By Shawn Jensen. 3rd Grade Math. Published at Tuesday, October 27th, 2020 - 09:10:37 AM.
Ronald Bass, one of the lead researchers in an ACSM study of middle-schoolers academic performance and relative physical fitness, found that "students meeting cardiovascular fitness standards were six times more likely to meet or exceed Illinois reading standards and over two-and-a-half times more likely to meet or exceed the math standards." If this werent the most compelling reason to reverse the watering-down of physical education in our schools, it would be hard to find the one that is. The best brain-boosting results are found from cardiovascular exercise, the same type of exercise experienced by avid fencers. Fencing is just one of many sports that incorporate vigorous cardiovascular movement.
Problem - What problem does your ideal client have that you can solve when they work with you or use your product? This is key to writing effective marketing materials. 6. Solution - Whats the solution that you provide? For example, are you a small business attorney who helps entrepreneurs keep their businesses legally healthy? Do you provide services to help people grow their businesses? People will always invest in solutions that they believe will clearly solve their problems. Jacks book report was on Doctor Doolittle. He enjoyed the book and all of its characters. Taking everything he discovered in the book and putting it on paper was not always easy at times, but it clearly helped him to better understand what he read. He had to get up a few times, walk away, and take a break but in the end, he was really proud of his work.
In his article, this brand new teacher--straight out of college--was hired by a school district to teach 3rd grade math. This school district was using the elementary school version of UCSMP--Everyday Mathematics. I cant remember whether he wrote the article in September or October (one of the facts I wanted to check), but the point is that it was very early in the school year. He had already run into some problems: his students didnt understand anything they were being taught and their parents were all mad. He decided that the problem was the textbook and its approach, so he made a unilateral decision (no discussion with the department head or Principal) to stop using the district-chosen series and, instead, teach his 3rd grade students the way he thought they should be taught. And not only that, but he was so proud of his decision that he put it on the internet. No discussion with his Principal, but he writes about it on the internet. The arrogance of youth!
The long-view is not only that young people will engage in physical exercise to improve brain function in school, but also that those children will grow into adults that also enjoy physical exercise. With people living longer and longer, dementia and Alzheimers disease are greater concerns than theyve ever been. Those who engage in regular physical exercise are less likely to develop symptoms of Alzheimers - a real incentive to get active and stay active. Fencing is not just a sport for the young. Indeed, it is a unique sport that is accessible by all. Not all parents have the resources or the desire to get their kids involved in sports. Some parents dont think beyond the football-baseball-soccer triad. If youre an adult who longs to try fencing, there is no time like the present to get started. The potential for sharpened mental acuity is just one of the benefits youll enjoy as you learn the basics of this fascinating sport.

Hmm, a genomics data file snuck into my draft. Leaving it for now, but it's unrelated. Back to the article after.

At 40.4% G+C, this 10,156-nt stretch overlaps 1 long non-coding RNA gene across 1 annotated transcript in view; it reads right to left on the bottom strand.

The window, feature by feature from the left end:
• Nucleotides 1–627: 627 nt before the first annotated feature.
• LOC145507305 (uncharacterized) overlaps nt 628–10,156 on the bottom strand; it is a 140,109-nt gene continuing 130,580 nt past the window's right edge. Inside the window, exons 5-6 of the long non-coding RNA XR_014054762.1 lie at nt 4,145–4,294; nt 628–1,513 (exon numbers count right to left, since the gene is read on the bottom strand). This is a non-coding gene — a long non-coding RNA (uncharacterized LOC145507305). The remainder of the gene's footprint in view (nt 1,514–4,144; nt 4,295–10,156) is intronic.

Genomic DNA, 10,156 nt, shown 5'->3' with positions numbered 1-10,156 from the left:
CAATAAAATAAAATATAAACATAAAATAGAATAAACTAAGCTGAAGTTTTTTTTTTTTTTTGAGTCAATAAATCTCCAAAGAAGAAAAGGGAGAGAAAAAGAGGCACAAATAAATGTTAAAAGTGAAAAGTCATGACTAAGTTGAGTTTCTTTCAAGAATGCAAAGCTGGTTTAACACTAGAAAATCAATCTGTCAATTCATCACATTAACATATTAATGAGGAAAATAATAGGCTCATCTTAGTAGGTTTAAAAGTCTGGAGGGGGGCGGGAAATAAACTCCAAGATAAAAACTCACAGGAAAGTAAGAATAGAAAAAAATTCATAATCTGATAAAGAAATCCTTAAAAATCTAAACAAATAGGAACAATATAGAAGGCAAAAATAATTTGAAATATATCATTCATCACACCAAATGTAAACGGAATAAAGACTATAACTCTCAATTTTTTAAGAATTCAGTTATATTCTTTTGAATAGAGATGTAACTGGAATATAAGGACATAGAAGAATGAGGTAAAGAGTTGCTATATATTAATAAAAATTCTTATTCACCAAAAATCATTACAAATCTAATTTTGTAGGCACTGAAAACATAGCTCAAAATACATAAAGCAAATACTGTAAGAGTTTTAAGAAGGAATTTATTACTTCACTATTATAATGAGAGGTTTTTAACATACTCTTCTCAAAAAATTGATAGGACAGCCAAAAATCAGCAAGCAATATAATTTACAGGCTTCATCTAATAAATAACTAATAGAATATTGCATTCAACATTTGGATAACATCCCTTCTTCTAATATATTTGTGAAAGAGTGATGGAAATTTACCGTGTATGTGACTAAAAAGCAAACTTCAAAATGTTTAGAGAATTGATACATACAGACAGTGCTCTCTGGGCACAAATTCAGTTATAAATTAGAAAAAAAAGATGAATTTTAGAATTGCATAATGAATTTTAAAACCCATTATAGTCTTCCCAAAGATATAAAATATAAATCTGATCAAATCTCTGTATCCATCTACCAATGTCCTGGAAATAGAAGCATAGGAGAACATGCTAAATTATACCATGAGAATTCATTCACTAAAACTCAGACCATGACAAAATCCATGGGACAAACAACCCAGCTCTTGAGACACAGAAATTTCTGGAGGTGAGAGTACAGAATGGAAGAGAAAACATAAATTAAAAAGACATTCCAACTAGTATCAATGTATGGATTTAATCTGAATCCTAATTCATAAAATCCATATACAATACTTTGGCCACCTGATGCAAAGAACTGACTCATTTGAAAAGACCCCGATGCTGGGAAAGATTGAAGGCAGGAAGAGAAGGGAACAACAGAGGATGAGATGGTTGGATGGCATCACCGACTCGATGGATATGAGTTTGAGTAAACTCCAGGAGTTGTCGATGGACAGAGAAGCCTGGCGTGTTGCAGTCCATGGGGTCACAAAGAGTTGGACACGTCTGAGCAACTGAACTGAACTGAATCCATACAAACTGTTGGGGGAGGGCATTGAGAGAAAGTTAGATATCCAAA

Everyone knows by the time theyre in 3rd grade that its teachers pet who has the honor of cleaning the erasers, wiping down the blackboard, and replacing stubs with fresh, long white pieces of chock that felt amazingly smooth as your fingers slid lightly over their cool hardness as you placed them neatly in the chock tray. Mrs. Conroy smiled at me as she arranged the pages of each students best cursive writing on the bulletin boards flanking both sides of the clean blackboard. We had everything in place for tomorrow. It would be a great day. And I was, indeed, a good girl who had learned the hard way to wiggle her toes a few months ago with the encouragement of the physical therapy heroes.
Its tomorrow. Its recess. Im standing at the bottom of the high slide on my trusty crutches because my friend is climbing the scary stairs to the top so she can make the exhilarating glide down and land triumphantly at my feet. We will both giggle at the fun of it all. Just before my friends turn to slide down, the boy who was climbing the stairs ahead of her stopped at the top and hollered for everyone on the playground to watch him. As we all watched expectantly, he dug deep, with both hands, into the pockets of his blue jeans. Next thing I knew rocks were careening pell-mell down that high slide at me. I was the target. I was an easy mark, since I hadnt yet mastered the art of nimble crutching. Above the cries of my friend waiting to come down to me, he yelled out, "Thats what she gets. Shes fat and crippled and retarded and has rocks in her head." There was a lot of laughter. I eventually learned to walk well - no braces, no crutches, post-polio syndrome in check. Hurray! Im special. "Sticks and stones can break my bones, but names can never hurt me." I only think about that grade school high slide incident every ten years or so when something or someone reminds me how mean a few bullies can be. Mostly, I have nothing but positive memories of precious school days - mine and those of my three children.
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